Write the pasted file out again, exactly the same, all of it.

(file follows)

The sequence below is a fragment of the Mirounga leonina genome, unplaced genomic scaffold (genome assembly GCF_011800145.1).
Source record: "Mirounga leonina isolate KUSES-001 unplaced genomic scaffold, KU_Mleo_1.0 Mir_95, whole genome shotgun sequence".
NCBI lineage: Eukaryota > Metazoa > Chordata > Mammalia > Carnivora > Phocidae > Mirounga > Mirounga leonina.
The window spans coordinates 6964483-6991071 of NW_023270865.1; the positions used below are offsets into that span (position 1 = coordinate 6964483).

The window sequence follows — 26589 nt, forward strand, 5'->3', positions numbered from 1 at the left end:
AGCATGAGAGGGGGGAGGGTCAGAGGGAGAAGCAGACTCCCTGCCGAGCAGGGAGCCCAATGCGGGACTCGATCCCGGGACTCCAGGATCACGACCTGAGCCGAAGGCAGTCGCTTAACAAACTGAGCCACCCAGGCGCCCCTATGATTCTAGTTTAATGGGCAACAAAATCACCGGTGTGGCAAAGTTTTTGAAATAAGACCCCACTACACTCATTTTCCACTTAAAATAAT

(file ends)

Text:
The sequence below is a fragment of the Mirounga leonina genome, unplaced genomic scaffold (genome assembly GCF_011800145.1).
Source record: "Mirounga leonina isolate KUSES-001 unplaced genomic scaffold, KU_Mleo_1.0 Mir_95, whole genome shotgun sequence".
NCBI lineage: Eukaryota > Metazoa > Chordata > Mammalia > Carnivora > Phocidae > Mirounga > Mirounga leonina.
The window spans coordinates 6964483-6991071 of NW_023270865.1; the positions used below are offsets into that span (position 1 = coordinate 6964483).

The window sequence follows — 26589 nt, forward strand, 5'->3', positions numbered from 1 at the left end:
AGCATGAGAGGGGGGAGGGTCAGAGGGAGAAGCAGACTCCCTGCCGAGCAGGGAGCCCAATGCGGGACTCGATCCCGGGACTCCAGGATCACGACCTGAGCCGAAGGCAGTCGCTTAACAAACTGAGCCACCCAGGCGCCCCTATGATTCTAGTTTAATGGGCAACAAAATCACCGGTGTGGCAAAGTTTTTGAAATAAGACCCCACTACACTCATTTTCCACTTAAAATAAT